8. Talk ain't cheap. It's expensive — and destructive.
Companies often confuse talking with doing. They think that talking about doing something is the same thing as doing it! That planning is the same as doing. That giving presentations is the same as doing. That making reports is the same as doing. Or even that making a decision to do something is the same as doing it. All of those errors occur with alarming regularity in companies today.
Mistaking talk for action is worse than just a simple error: Talk can actually drive out action. Studies about the way that meetings actually work demonstrate that negative people are perceived as being smarter than positive people — that is, being critical is interpreted as a sign of intelligence. You see this attitude in business all the time: The fastest way for me to seem smart is to cut you down. So you come up with an idea, and I come up with a thousand different reasons why that idea won't work. Now everyone sees you as dumb and me as smart — and we've created an environment where no one wants to come up with ideas.
9. Decisions, by themselves, are empty.
The other trap that companies and people fall into is confusing making a decision with making something happen. First, we become obsessed with making the right decision — which becomes a major obstacle to trying something to see if it works. Then we forget a simple fact: that a decision by itself changes nothing. A decision is the beginning of the process of doing, not the end of that process.
And so we work at making good decisions. Did we make the right decision? Did we have all of the information that we needed to make the decision? Is it possible that a better decision could have been made if better information had been produced? Well, it's always better to make a good decision than a bad decision — but just making a decision doesn't change anything! Did you implement the decision? Did you actually do anything?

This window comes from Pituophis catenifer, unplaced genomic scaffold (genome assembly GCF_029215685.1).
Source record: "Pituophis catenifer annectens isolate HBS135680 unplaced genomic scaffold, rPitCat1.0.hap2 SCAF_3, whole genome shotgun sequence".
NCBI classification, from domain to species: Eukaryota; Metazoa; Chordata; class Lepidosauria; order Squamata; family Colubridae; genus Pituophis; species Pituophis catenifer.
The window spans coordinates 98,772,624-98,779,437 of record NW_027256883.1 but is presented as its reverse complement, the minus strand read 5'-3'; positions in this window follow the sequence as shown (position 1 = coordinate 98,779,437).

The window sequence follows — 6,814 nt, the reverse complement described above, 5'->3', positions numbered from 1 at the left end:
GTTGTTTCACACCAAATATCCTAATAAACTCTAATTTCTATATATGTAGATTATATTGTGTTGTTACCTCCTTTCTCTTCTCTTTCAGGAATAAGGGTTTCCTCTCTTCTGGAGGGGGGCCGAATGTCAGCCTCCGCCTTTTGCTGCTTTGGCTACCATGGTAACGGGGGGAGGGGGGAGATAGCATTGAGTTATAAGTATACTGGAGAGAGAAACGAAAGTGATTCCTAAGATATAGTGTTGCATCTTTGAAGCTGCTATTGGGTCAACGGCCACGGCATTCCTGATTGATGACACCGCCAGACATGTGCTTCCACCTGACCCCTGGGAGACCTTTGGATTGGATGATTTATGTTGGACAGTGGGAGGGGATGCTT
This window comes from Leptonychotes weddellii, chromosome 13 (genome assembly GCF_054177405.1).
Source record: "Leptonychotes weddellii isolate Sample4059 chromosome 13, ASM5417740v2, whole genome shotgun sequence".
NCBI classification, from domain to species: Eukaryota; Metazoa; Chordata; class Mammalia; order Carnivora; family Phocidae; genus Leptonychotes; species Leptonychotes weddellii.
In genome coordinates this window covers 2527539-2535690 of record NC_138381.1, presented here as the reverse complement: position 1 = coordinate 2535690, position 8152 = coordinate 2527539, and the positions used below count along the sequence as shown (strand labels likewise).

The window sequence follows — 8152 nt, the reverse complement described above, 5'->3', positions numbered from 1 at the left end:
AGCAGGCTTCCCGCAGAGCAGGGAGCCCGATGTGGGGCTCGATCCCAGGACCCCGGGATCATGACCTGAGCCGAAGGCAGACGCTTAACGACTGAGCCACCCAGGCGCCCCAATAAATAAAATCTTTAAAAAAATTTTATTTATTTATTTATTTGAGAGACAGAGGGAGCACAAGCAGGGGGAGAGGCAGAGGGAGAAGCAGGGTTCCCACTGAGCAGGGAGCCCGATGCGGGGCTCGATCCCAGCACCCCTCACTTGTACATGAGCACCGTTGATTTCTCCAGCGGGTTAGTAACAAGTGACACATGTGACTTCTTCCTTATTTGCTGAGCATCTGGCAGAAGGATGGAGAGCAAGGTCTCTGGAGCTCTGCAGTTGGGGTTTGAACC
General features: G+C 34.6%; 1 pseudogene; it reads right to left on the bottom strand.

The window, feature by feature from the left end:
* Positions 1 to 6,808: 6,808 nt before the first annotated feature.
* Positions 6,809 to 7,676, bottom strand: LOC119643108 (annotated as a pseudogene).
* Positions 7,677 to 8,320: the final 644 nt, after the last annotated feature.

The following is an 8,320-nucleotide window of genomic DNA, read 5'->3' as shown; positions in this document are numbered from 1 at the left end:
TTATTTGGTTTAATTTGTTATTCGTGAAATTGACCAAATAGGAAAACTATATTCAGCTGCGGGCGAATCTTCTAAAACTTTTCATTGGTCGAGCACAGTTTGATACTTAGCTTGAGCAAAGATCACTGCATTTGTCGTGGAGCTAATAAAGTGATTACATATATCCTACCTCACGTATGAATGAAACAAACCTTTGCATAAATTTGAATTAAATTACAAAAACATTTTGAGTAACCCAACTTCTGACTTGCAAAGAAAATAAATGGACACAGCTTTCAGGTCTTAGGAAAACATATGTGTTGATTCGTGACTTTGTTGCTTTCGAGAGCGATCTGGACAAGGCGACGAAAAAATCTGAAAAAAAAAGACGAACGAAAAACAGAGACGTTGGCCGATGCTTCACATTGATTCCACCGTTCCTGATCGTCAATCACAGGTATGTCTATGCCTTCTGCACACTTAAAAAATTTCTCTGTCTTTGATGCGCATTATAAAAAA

10. Oh no! Not another program!
One of the biggest enemies of getting something done is the dreaded "P" word: "program." Whenever you hear that a company is about to "roll out a program," it's not good news. It suggests that the company is about to spend all of its time worrying about the content of the program, rather than learning by doing. David Kelley, founder and CEO of Ideo Product Development, has it right: "Enlightened trial and error outperforms the planning of flawless intellects."
No matter how smart you are, you can't preplan everything and then roll out your program. What you want to do is to try some stuff and see what happens. And by the way, "enlightened trial and error" is the perfect antidote to the cynicism that exists in many organizations whose people have seen programs come and go. I recently visited a company whose CEO is famous for coming up with a new program every year. One year it's Six Sigma, the next it's Total Quality Management, the next it's customer satisfaction. Every year, that company's troops go through a bunch of plans and processes. And in the end, they've learned to do nothing at all.
11. Why do we do it that way? Um ...
Another huge obstacle to doing in companies is corporate memory: The memory of "how we've always done things around here" substitutes for "doing things the right way around here." The root, again, is fear. People don't want to make mistakes, and the best way to avoid making a mistake is to continue doing things exactly as they've always been done. Companies get trapped in a kind of circular logic: "We do what we do because it's the best thing to do. And it's the best thing to do because it's what we've always done."
After a while, what was originally adopted as a means to an end becomes an end in itself. There is no function that is more culpable in this regard than human resources. In company after company, the human-resources department puts into place a whole bunch of policies that undoubtedly started with good intentions. But in time, those policies, which originally were just a means to an end, become ends in themselves. And nobody remembers what outcome those policies were actually intended to produce.
What you end up with are sacred cows — things that you take for granted; processes, practices, and rules that you think will help you get things done. In reality, all they do is get in the way of getting things done.
12. Professor Otis Redding will now address the class.
There's an old saying in business: What gets measured is what gets done. What's happening today is the flip side of that. Measurement has become a tyranny that makes sure that nothing gets done.
I've developed what I like to call the Otis Redding Theory of Measurement, which is named for his song "(Sittin' on) The Dock of the Bay." In that song, Redding sings, "I can't do what 10 people tell me to do, so I guess I'll remain the same." That line sounds as if it could be about companies' misconceptions about measurement.
Companies have managed to convince themselves that, since what gets measured is what gets done, the more they measure, the more stuff will get done. Last summer, I met a woman who works for a large oil company, and she told me that the company has 105 measures for which she is responsible. So I asked her, "How many of those 105 measures do you pay attention to?" Her answer? "None." Because in the end, she's measuring so many things that she doesn't pay attention to any of them — 105 equals zero.